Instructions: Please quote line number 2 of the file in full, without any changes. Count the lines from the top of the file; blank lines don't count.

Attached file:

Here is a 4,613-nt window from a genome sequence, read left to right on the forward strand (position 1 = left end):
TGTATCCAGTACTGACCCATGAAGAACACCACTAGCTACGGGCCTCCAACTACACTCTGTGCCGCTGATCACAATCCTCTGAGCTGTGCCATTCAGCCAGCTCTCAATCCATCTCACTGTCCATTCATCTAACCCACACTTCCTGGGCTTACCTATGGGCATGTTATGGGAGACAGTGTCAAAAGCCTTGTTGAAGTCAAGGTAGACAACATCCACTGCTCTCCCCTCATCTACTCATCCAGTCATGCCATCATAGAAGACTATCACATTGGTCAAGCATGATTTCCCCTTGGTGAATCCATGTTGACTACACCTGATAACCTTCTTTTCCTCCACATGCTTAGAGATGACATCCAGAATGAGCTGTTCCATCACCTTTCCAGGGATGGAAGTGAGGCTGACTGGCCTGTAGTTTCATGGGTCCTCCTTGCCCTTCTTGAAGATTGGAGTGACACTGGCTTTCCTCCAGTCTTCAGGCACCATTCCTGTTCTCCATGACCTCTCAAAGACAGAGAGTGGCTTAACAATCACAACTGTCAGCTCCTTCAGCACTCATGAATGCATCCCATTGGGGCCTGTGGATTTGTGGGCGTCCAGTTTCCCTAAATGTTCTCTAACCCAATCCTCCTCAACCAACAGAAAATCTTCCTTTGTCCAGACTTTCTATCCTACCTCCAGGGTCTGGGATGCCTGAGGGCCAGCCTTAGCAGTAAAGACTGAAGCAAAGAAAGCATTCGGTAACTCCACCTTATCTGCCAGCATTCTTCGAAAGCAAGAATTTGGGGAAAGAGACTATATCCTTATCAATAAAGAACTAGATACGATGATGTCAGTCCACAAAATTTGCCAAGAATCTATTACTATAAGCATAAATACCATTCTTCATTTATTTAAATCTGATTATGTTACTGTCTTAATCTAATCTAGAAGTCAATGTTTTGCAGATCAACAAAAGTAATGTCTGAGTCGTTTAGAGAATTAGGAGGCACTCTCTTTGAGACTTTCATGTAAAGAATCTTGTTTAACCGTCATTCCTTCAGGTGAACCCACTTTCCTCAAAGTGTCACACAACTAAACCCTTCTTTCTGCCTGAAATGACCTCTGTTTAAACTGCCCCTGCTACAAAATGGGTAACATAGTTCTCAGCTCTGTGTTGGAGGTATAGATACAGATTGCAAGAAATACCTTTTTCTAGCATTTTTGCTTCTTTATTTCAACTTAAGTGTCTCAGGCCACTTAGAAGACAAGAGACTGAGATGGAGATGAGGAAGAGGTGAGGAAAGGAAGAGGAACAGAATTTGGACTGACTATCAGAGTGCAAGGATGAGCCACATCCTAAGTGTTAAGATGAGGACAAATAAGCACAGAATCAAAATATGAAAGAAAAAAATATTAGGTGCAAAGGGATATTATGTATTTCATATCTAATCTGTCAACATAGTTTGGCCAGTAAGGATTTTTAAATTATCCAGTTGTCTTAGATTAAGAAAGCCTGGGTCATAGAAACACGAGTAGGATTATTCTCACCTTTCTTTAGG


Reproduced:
TGTATCCAGTACTGACCCATGAAGAACACCACTAGCTACGGGCCTCCAACTACACTCTGTGCCGCTGATCACAATCCTCTGAGCTGTGCCATTCAGCCAGCTCTCAATCCATCTCACTGTCCATTCATCTAACCCACACTTCCTGGGCTTACCTATGGGCATGTTATGGGAGACAGTGTCAAAAGCCTTGTTGAAGTCAAGGTAGACAACATCCACTGCTCTCCCCTCATCTACTCATCCAGTCATGCCATCATAGAAGACTATCACATTGGTCAAGCATGATTTCCCCTTGGTGAATCCATGTTGACTACACCTGATAACCTTCTTTTCCTCCACATGCTTAGAGATGACATCCAGAATGAGCTGTTCCATCACCTTTCCAGGGATGGAAGTGAGGCTGACTGGCCTGTAGTTTCATGGGTCCTCCTTGCCCTTCTTGAAGATTGGAGTGACACTGGCTTTCCTCCAGTCTTCAGGCACCATTCCTGTTCTCCATGACCTCTCAAAGACAGAGAGTGGCTTAACAATCACAACTGTCAGCTCCTTCAGCACTCATGAATGCATCCCATTGGGGCCTGTGGATTTGTGGGCGTCCAGTTTCCCTAAATGTTCTCTAACCCAATCCTCCTCAACCAACAGAAAATCTTCCTTTGTCCAGACTTTCTATCCTACCTCCAGGGTCTGGGATGCCTGAGGGCCAGCCTTAGCAGTAAAGACTGAAGCAAAGAAAGCATTCGGTAACTCCACCTTATCTGCCAGCATTCTTCGAAAGCAAGAATTTGGGGAAAGAGACTATATCCTTATCAATAAAGAACTAGATACGATGATGTCAGTCCACAAAATTTGCCAAGAATCTATTACTATAAGCATAAATACCATTCTTCATTTATTTAAATCTGATTATGTTACTGTCTTAATCTAATCTAGAAGTCAATGTTTTGCAGATCAACAAAAGTAATGTCTGAGTCGTTTAGAGAATTAGGAGGCACTCTCTTTGAGACTTTCATGTAAAGAATCTTGTTTAACCGTCATTCCTTCAGGTGAACCCACTTTCCTCAAAGTGTCACACAACTAAACCCTTCTTTCTGCCTGAAATGACCTCTGTTTAAACTGCCCCTGCTACAAAATGGGTAACATAGTTCTCAGCTCTGTGTTGGAGGTATAGATACAGATTGCAAGAAATACCTTTTTCTAGCATTTTTGCTTCTTTATTTCAACTTAAGTGTCTCAGGCCACTTAGAAGACAAGAGACTGAGATGGAGATGAGGAAGAGGTGAGGAAAGGAAGAGGAACAGAATTTGGACTGACTATCAGAGTGCAAGGATGAGCCACATCCTAAGTGTTAAGATGAGGACAAATAAGCACAGAATCAAAATATGAAAGAAAAAAATATTAGGTGCAAAGGGATATTATGTATTTCATATCTAATCTGTCAACATAGTTTGGCCAGTAAGGATTTTTAAATTATCCAGTTGTCTTAGATTAAGAAAGCCTGGGTCATAGAAACACGAGTAGGATTATTCTCACCTTTCTTTAGG